Ranging from 24-ct gold glazes to three different types of bronze patina – pearly white, traditional bronze, and highly polished bronze – Estella Fransbergen female form driven sculptures range in color as well as aesthetic, giving off energies that can stretch the spectrum from elegant and regal to naturalized earthen tones. In her metaphorical forms, she uses the torso to represent nature, adorned with feathers, branches, leaves, semi-precious gems, and rare stones that have formed over millions of years. By channeling an ancient science, she can elegantly recount the symbolic meaning beneath each stone while our eyes detect the unique beauty of what lies within. An exploration of beauty and energy, Jennifer JL Jones’ mixed media paintings are a meditation on the dichotomy of the existence of nature both as corporeal reality and intangible spirituality. Employing multiple layers of abstraction and combined mediums including a refined glazing technique, she creates rich, organic patinas that evoke universal emotional and physical connecting points for the observer.
Layers of paint create a palimpsest quality to the work, elegant, ever-shifting paintings combining a poetic, sensual grace with consistently bold execution.
Marlene Rose's work has a quality of timelessness reflecting both ancient and modern. When casting sculptures she incorporates relics of modern life, interesting objects that have been cast away, industrial waste items that seem to unite present and past. In the end, the completed piece transcends the sensibility of mere time. Each piece is hand cast in sand from molten glass in a spectacular process of heat and light. The energy of this dangerous dance of creation reflects in the finished work. They celebrate the unique properties of glass, of transparency, shine, and reflection. And because these are cast objects, they hold in their form the memory of the shapes and textures of the materials that formed them; they are fine-grained, rugged, or smooth, transparent, or translucent, colored, or clear. The glass immortalizes a glimpse of something fleeting beyond the moment, taking that moment, and freezing it over.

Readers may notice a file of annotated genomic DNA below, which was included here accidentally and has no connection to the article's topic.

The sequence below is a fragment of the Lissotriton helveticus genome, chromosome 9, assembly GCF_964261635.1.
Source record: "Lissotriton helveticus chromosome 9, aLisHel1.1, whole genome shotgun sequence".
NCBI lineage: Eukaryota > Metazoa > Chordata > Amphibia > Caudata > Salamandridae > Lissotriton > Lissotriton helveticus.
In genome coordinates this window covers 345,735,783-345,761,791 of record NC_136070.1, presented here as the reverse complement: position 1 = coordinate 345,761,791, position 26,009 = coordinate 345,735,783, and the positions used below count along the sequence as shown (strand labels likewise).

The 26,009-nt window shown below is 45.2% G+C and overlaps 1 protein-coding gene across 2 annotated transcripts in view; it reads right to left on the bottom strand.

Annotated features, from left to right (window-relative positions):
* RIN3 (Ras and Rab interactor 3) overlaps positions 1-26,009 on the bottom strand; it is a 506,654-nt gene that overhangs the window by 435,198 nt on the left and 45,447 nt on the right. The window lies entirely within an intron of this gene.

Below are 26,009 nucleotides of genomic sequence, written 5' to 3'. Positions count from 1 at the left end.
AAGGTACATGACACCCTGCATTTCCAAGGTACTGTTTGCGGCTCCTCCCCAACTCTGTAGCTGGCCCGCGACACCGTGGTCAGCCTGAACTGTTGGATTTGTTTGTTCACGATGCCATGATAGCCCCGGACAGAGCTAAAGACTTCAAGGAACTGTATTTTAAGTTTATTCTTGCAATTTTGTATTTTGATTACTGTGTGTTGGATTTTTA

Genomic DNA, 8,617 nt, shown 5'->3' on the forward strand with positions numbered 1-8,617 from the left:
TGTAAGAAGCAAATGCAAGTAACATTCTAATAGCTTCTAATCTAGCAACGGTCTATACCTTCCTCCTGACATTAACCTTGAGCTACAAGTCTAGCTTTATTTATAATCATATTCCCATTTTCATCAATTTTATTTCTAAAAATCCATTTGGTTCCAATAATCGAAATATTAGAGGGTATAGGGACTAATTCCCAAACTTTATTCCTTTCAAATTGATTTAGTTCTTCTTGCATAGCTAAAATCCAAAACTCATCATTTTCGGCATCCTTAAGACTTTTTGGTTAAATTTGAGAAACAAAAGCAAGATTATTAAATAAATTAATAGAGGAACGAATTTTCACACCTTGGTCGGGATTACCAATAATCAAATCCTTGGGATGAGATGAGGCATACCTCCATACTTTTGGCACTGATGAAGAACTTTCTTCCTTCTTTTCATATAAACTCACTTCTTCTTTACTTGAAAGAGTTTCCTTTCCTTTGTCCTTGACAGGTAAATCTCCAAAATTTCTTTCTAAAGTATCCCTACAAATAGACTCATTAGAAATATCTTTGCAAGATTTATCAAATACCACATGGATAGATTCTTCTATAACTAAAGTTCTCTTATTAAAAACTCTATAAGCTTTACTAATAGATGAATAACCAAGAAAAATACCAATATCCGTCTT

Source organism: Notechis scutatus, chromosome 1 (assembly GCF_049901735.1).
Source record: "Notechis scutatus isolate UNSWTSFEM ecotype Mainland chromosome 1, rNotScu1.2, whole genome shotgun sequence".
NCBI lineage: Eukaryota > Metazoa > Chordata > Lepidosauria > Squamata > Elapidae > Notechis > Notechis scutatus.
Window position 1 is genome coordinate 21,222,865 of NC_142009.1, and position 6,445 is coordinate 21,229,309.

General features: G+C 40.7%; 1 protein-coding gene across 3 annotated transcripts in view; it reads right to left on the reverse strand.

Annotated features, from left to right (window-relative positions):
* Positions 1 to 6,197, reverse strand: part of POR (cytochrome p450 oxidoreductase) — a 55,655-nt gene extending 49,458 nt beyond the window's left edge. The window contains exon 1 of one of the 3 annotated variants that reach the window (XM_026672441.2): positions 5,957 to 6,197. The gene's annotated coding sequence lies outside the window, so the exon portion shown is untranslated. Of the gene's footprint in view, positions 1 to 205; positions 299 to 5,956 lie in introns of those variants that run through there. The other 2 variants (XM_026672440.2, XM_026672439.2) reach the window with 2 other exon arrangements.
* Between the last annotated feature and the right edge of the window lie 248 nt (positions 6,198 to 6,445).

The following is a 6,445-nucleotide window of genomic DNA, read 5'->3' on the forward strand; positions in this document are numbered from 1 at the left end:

Hunt Slonem, the colorful monarch, and jubilant mastermind artist in an imaginative land of butterflies, birds, and bunnies heralds a new decree of three-dimensional artworks that dazzle, entertain, and astonish. Continuing in his bold and brilliant investigation of the world’s flora and fauna, Hunt Slonem’s groundbreaking metamorphic transformation gives birth to a wonderfully refreshing realm of casted bronze, blown glass, neon, and multimedia-based au-courant artistry, in addition to his signature minimalistic and bold animal paintings. Whipping the viewer into an ecstasy of artistic bliss, his new sculptures are a diverse mixture of ornate blue-chip craftmanship populated by Gothic Pop Art pageantry. Hunt achieves a new level of mischievous maturity, evolving beyond the painterly renditions of his favorite flora and fauna. He embarks on a journey that explores eccentric airs of contemporary art making. By working in a three-dimensional mode, Hunt shatters the procedural mold and ventures into an uncharted territory of sculptural fabrications, propelling his art into a new, refreshing, and appealing realm of glass ears, bright lights, glowing fur, and polished bronze. In Slonem’s Salon Collection, ornately baroque frames adorn the protruding bunny bust portraits. Fragile sensibilities of material are juxtaposed by ludicrously portrayed aristocracy. Neither gaudy nor kitschy, the immeasurable depictions are golden in their delightful executions. The calculated renaissance to this perfect storm of three dimensionality is the fact that Slonem owns the revival by exposing his artistic susceptibilities and recalculates a new simplicity that is worlds apart from the abstract expressionistic practices.